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BrianGalvin1
09-28-2004, 12:54 PM
Now that I'm on the verge of retiring, I hope to find some time to restore my '62 Sunbeam Alpine. I bought it in 1970 and its been sitting in my garage for 34 years. It probably needs some work to get it going again ! It ran just fine when I put it into the garage tho.

Where do I start? Please...don't use any technical language since I don't know a brake drum from a bonnet.

MikeP
09-28-2004, 01:28 PM
Please feel free to ask me anything you want. I've been a Sunbeam owner for 30 years now and have redone a couple and torn down for parts several others. Another good source of Sunbeam Alpine specific information is www.sunbeamalpine.org (https://www.sunbeamalpine.org), (soryy for plugging someone else Basil), which can put you in touch with Sunbeam owners all over the world.

BrianGalvin1
09-28-2004, 01:34 PM
Thanks Mike: So....where do I start? with the engine? the brakes? We tried to crank the engine with the hand crank and it seems frozen. Do I add oil and see if I can un-freeze it? What then?

pmenhusen
09-28-2004, 02:12 PM
If you feel strongly that a numbers-matching car is important, then you'll want to do whatever you can to save the engine you've got (assuming it's original). However, if you are more interesting in building a car for your own enjoyment(or if your seized engine cannot be practically repaired), you might try to buy a Rootes engine that is in good running condition (these are often available from those wanting to change to a modern powerplant). Once you get an operable engine installed, clean and seal your gas tank(s) and replace all the rubber hoses. Replace all the wheel bearings and make sure your brake system is functioning properly before you test drive it. Replace the tires, even if they still have tread (they will have detriorated from age). If you intend to keep the wiring that's in there, check it over thoroughly to prevent the car from going up in smoke. I encourage you to dive into this project, just please make sure that these safety issues are addressed before taking that much-anticipated first drive. I suggest that you get the functional aspects addressed first, then drive it for a couple weeks to make sure the bugs are worked out before doing the paint&body, then the interior. That way any fluids that find their way onto your paint&interior won't ruin what you just redid. If you have wire wheels, make sure your splines are in good condition (note that one side has reverse threads, I believe it's the passengers side). Best wishes on your project.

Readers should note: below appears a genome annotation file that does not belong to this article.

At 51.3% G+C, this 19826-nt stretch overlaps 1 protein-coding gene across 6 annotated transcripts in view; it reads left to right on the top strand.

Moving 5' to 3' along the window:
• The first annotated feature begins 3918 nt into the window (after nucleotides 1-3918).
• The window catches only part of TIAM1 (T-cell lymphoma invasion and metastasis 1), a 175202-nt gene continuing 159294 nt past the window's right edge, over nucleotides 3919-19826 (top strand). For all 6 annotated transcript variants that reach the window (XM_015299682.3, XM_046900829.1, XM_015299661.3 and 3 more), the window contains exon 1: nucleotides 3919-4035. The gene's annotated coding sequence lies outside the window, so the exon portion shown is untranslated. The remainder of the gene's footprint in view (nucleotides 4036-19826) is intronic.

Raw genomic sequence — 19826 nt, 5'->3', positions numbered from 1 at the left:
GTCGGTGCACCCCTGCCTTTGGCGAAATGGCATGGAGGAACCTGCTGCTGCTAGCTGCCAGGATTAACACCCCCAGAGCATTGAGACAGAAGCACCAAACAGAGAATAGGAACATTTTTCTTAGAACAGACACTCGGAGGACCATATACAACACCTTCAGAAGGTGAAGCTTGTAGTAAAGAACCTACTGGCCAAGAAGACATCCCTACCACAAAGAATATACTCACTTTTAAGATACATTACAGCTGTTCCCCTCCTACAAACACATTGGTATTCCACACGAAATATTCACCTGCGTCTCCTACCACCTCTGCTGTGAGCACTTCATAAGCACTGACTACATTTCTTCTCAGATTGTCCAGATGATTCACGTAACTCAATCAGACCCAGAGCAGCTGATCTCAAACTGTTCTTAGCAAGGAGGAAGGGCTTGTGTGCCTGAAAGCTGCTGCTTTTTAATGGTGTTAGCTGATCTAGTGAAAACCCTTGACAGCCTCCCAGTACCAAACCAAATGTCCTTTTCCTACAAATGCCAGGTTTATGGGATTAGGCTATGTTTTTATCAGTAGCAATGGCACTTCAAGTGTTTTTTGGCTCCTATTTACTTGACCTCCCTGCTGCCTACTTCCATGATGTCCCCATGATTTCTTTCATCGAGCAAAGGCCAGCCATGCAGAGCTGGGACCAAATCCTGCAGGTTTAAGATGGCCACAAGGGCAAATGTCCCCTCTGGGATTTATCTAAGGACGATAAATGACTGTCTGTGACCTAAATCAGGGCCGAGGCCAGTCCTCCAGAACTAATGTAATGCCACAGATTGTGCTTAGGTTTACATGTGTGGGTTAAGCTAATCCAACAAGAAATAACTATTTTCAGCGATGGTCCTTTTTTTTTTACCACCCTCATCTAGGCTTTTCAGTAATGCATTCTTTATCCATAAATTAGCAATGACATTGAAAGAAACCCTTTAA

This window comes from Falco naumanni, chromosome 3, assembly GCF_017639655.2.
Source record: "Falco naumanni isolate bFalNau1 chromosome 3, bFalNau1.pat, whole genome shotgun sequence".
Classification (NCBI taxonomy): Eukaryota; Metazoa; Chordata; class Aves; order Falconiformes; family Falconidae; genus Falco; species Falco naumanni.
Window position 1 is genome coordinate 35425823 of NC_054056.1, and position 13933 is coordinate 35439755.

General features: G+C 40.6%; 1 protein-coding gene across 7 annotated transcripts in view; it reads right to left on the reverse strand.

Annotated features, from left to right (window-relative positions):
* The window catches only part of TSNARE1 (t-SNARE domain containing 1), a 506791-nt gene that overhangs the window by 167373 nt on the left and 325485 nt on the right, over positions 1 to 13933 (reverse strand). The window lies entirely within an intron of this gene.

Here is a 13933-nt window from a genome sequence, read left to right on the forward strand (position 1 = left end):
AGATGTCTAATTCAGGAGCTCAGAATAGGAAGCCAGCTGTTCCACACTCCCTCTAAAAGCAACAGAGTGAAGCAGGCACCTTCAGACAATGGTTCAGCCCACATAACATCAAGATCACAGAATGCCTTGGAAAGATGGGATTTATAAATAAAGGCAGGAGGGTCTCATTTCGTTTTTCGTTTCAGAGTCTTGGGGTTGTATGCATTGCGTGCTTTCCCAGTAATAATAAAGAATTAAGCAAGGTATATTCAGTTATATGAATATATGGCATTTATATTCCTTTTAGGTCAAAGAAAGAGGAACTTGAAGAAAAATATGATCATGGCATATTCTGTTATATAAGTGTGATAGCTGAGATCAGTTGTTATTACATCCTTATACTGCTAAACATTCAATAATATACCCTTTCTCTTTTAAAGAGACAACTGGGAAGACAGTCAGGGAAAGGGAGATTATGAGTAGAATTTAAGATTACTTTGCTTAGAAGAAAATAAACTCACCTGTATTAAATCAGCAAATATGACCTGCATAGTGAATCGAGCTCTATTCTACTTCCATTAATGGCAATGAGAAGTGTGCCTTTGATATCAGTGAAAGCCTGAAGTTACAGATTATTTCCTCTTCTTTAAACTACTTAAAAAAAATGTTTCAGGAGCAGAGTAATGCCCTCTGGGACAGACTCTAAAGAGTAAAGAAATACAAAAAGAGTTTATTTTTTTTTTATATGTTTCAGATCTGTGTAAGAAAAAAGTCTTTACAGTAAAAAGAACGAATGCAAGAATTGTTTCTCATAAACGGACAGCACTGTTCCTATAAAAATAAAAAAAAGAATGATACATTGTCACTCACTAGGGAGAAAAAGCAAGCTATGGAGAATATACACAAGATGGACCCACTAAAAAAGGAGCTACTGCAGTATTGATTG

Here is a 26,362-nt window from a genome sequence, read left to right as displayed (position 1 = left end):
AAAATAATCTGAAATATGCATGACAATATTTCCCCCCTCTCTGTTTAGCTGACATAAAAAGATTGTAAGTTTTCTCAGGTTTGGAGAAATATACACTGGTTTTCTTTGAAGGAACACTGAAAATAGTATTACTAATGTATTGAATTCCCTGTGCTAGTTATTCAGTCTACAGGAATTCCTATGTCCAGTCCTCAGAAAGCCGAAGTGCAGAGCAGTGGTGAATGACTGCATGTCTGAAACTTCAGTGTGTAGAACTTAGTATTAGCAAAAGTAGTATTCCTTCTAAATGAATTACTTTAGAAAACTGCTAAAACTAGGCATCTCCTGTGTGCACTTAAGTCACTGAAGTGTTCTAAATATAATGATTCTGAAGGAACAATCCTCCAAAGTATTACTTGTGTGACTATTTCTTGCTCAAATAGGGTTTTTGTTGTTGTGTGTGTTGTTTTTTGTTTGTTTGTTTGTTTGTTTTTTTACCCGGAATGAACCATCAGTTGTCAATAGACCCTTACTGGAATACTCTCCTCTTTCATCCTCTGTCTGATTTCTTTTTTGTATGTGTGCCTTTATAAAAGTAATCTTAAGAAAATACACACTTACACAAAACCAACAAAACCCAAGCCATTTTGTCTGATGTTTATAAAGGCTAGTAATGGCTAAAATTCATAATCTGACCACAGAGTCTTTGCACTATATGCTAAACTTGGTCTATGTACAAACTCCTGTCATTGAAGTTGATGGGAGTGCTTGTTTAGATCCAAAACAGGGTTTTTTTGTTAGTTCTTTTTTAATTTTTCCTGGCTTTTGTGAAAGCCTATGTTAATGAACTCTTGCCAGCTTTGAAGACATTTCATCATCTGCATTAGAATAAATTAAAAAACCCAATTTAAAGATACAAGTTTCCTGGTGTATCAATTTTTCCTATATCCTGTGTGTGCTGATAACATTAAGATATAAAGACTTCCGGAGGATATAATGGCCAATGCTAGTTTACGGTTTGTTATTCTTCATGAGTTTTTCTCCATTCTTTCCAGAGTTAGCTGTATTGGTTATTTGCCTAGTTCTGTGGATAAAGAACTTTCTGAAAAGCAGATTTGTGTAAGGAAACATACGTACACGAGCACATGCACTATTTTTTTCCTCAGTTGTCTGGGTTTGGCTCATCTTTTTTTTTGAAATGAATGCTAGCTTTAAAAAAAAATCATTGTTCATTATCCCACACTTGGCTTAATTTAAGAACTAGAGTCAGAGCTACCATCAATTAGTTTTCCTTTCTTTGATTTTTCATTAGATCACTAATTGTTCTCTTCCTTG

BrianGalvin1
09-28-2004, 02:44 PM
Thanks for your input. I'd like to keep the original engine if possible. I'd imagine somwhow that it can be un-seized. I'm not about to spend thousands of dollars to buy engines, transmissions, etc. I don't believe social security payments would cover that !.

MikeP
09-29-2004, 12:41 PM
I think at this point I'd pull the head to get an idea what I was dealing with. You can use penetrating oil to try to free up the pistons but I personally would be hesitant to try to run it since the borea and rings may be damaged by it. If you find you can get it going, be very carefule driving it. You probably won't have complete brakes or a reliable clutch. And the seals in the transmission and rear end will soon start leaking. But if you do want to drive,
1 Clean and regrease the front wheel bearings.
2 Drain and refill and bleed the brakes.
3 Pull the rear drums and make sure theres no loos junk in them, dirt and such.
4 Drain and refill the clutch master.
5 Drain and refill the transmission and rear end.